Sometimes I think I took up knitting and crocheting so that I wouldn't feel like a dork when someone asked what my hobbies were.
think of hobbies as being productive, consuming, even if the
product is unnecessary, so answering "reading" always made me feel a
bit like a hobby slacker. A hobbyist, I thought, was a numismatist
or someone with books of pristine stamps, someone like my former boss
who is highly regarded in the world of miniatures. She once spent $8000
on a table for her French Chateau: ball-and-claw feet, fiddleback
chairs, gorgeously polished rosewood. The chairs were less than four
inches tall. She would chart elaborate patterns of cupids and cabbage
roses and painstakingly needlepoint 8-inch rugs, and lovingly paint
tiny masterpieces to go inside the wee gilt frames. She was profiled in
the newspaper and several miniaturist magazines. Now that's a hobby.
My sister runs a live-action role-playing game. Playing those is
enough of a hobby, but to run one takes a lot more. And the costumes!
And making your weapons! Yet I was never able to suspend enough
disbelief to play.
I play no instruments; I have few collections. I am reluctant to
tell people that I have small collections of pitchers, for example, or
vintage-style slips, because I fear that people will begin to buy them
for me. I have never thought a collection should include as many items
as one can amass, but items that one loves, even if there are only a
few. Years ago I would have considered my massive stack of old concert
ticket stubs to be something of a collection, but it was carelessly
amassed, merely stubs thrown into the box after I returned home
smelling like stale beer and smoke, although I partook of neither.
There is a line between a "collection" and "things of which I have too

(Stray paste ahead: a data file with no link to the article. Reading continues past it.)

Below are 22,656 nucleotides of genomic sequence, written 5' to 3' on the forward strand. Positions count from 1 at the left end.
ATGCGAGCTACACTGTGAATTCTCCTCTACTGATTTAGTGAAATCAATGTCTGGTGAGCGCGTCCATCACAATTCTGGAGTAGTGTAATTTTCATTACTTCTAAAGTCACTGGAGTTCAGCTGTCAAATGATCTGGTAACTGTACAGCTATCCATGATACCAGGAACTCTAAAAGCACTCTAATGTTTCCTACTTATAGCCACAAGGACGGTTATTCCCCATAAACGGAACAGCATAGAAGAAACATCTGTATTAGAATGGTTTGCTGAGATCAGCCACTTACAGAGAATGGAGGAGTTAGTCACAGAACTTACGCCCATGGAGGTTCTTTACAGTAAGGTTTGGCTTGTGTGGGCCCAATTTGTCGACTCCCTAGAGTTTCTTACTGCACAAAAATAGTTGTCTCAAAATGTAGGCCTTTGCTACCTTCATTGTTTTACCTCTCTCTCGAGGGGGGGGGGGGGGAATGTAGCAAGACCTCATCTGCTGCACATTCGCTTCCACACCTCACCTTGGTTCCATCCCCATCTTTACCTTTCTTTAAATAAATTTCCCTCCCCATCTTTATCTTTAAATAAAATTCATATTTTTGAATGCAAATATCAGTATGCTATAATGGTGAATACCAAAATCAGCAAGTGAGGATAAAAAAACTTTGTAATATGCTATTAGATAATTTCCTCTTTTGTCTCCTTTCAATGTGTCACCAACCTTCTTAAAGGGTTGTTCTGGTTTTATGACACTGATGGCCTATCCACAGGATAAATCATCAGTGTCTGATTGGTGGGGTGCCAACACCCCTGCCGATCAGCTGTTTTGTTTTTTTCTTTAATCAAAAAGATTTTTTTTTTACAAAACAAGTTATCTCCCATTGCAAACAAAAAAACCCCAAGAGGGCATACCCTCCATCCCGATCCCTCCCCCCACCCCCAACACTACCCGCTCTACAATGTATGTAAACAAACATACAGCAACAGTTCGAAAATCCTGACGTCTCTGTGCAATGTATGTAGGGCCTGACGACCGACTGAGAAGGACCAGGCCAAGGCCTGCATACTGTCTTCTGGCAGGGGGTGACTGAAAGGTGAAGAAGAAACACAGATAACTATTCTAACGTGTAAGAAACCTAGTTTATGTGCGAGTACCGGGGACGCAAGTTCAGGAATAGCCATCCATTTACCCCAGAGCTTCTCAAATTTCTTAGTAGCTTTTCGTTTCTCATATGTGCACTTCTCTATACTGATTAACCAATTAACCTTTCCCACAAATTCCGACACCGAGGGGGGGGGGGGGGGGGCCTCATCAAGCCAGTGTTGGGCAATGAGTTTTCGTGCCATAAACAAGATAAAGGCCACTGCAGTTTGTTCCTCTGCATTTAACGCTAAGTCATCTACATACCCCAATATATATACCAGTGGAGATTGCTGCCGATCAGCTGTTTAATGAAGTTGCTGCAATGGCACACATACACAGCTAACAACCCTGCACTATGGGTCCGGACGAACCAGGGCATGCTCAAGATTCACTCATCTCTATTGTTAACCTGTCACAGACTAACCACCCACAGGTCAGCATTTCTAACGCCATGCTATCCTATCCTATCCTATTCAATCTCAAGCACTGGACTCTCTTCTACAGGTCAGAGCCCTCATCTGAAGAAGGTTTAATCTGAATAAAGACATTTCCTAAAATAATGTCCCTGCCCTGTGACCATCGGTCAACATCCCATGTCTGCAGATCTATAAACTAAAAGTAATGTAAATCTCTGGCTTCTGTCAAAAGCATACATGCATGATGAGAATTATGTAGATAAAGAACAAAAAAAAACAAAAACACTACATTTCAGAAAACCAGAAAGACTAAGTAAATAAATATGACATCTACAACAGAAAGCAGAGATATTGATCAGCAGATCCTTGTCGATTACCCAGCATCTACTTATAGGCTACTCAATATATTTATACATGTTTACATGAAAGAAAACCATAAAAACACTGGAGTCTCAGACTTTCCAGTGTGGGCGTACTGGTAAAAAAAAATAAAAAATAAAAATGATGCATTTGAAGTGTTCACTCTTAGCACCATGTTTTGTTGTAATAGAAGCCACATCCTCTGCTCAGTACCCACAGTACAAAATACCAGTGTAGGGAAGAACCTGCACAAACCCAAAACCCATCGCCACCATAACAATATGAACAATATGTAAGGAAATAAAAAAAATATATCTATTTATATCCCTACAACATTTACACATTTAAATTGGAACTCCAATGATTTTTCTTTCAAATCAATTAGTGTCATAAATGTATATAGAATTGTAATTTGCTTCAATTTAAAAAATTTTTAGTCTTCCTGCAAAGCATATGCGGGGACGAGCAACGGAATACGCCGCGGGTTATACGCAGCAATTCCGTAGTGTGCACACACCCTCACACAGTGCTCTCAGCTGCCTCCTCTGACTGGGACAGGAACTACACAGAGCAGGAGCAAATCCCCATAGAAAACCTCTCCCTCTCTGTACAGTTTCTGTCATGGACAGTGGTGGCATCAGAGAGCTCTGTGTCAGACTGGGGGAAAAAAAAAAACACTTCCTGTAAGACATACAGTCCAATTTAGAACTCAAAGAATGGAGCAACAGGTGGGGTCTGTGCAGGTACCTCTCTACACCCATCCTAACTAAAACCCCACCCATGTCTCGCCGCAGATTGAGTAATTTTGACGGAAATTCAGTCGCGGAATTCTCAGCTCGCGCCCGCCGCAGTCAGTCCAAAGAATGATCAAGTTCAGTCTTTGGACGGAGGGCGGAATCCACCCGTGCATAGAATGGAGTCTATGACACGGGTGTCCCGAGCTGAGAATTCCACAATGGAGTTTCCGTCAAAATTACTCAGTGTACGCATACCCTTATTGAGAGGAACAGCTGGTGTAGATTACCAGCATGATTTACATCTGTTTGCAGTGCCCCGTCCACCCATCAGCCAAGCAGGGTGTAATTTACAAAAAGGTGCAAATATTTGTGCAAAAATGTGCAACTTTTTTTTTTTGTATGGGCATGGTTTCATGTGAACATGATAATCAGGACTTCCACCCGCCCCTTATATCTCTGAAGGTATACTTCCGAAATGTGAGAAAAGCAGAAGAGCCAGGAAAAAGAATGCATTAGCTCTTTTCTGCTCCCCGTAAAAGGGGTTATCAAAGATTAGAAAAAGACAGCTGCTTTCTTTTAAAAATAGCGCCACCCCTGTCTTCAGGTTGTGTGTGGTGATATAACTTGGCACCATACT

many." I have a shocking number of shoes and art glass bowls, and while
I collect Wallace's Violet silver, that is not a hobby. I cook in order to eat, and I garden so that my yard looks pretty, but I'm Zen about neither.
Several years ago I started to knit and crochet. At long last, I
have a hobby. A few weeks ago the knitting hive was much abuzz over the
visit from the Yarn Harlot. My friend Susan and I signed up to attend
the lecture. The day before, we admitted to each other that not only
had we never read the musings of the Yarn Harlot, we really didn't care
about listening to her rhapsodize about our shared hobby. I do not have
pillows with cute sayings about knitting, or have the accompanying
t-shirts and tote bags. I do not read Chicken Soup for Knitters (I
assume there is one); I just knit. Sometimes this makes me feel a bit
like a hobby imposter.
Since I have been able to add "knitting," my list of hobbies has
doubled. Previously "reading" sat there lonely, although reading to me
is sustenance. I am weak in the face of a new magazine, and helpless
to a new reference book. My stack of biographies and nonfiction is
growing exponentially, finally starting to outpace the shelves of
fiction that lie three rows deep.
Every few months I am possessed of the idea to take up running.
Perhaps I'll do it one day--but I might just continue to enjoy the
minutes I snatch from small hands, if I can keep them away from my
needles and pages.